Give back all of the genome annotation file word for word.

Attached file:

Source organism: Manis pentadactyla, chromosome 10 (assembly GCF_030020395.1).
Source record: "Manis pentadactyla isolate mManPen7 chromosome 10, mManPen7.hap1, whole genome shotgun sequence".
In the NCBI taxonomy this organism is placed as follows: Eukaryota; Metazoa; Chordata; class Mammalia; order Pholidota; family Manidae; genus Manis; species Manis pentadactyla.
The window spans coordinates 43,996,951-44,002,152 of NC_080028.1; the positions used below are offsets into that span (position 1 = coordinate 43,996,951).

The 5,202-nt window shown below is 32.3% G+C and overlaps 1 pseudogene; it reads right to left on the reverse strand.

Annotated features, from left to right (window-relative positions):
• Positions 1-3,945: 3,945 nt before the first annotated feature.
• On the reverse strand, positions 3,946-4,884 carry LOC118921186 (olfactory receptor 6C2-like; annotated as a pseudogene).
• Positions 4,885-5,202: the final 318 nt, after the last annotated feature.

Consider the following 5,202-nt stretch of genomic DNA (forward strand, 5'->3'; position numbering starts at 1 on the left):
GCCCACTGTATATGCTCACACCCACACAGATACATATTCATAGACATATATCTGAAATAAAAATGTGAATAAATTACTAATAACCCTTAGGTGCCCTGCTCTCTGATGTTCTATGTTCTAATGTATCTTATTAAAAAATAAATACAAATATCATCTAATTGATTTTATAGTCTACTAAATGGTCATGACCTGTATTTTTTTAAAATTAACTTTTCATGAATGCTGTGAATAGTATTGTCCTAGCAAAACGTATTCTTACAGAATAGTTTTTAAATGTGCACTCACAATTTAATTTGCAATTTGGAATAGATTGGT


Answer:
Source organism: Manis pentadactyla, chromosome 10 (assembly GCF_030020395.1).
Source record: "Manis pentadactyla isolate mManPen7 chromosome 10, mManPen7.hap1, whole genome shotgun sequence".
In the NCBI taxonomy this organism is placed as follows: Eukaryota; Metazoa; Chordata; class Mammalia; order Pholidota; family Manidae; genus Manis; species Manis pentadactyla.
The window spans coordinates 43,996,951-44,002,152 of NC_080028.1; the positions used below are offsets into that span (position 1 = coordinate 43,996,951).

The 5,202-nt window shown below is 32.3% G+C and overlaps 1 pseudogene; it reads right to left on the reverse strand.

Annotated features, from left to right (window-relative positions):
• Positions 1-3,945: 3,945 nt before the first annotated feature.
• On the reverse strand, positions 3,946-4,884 carry LOC118921186 (olfactory receptor 6C2-like; annotated as a pseudogene).
• Positions 4,885-5,202: the final 318 nt, after the last annotated feature.

Consider the following 5,202-nt stretch of genomic DNA (forward strand, 5'->3'; position numbering starts at 1 on the left):
GCCCACTGTATATGCTCACACCCACACAGATACATATTCATAGACATATATCTGAAATAAAAATGTGAATAAATTACTAATAACCCTTAGGTGCCCTGCTCTCTGATGTTCTATGTTCTAATGTATCTTATTAAAAAATAAATACAAATATCATCTAATTGATTTTATAGTCTACTAAATGGTCATGACCTGTATTTTTTTAAAATTAACTTTTCATGAATGCTGTGAATAGTATTGTCCTAGCAAAACGTATTCTTACAGAATAGTTTTTAAATGTGCACTCACAATTTAATTTGCAATTTGGAATAGATTGGT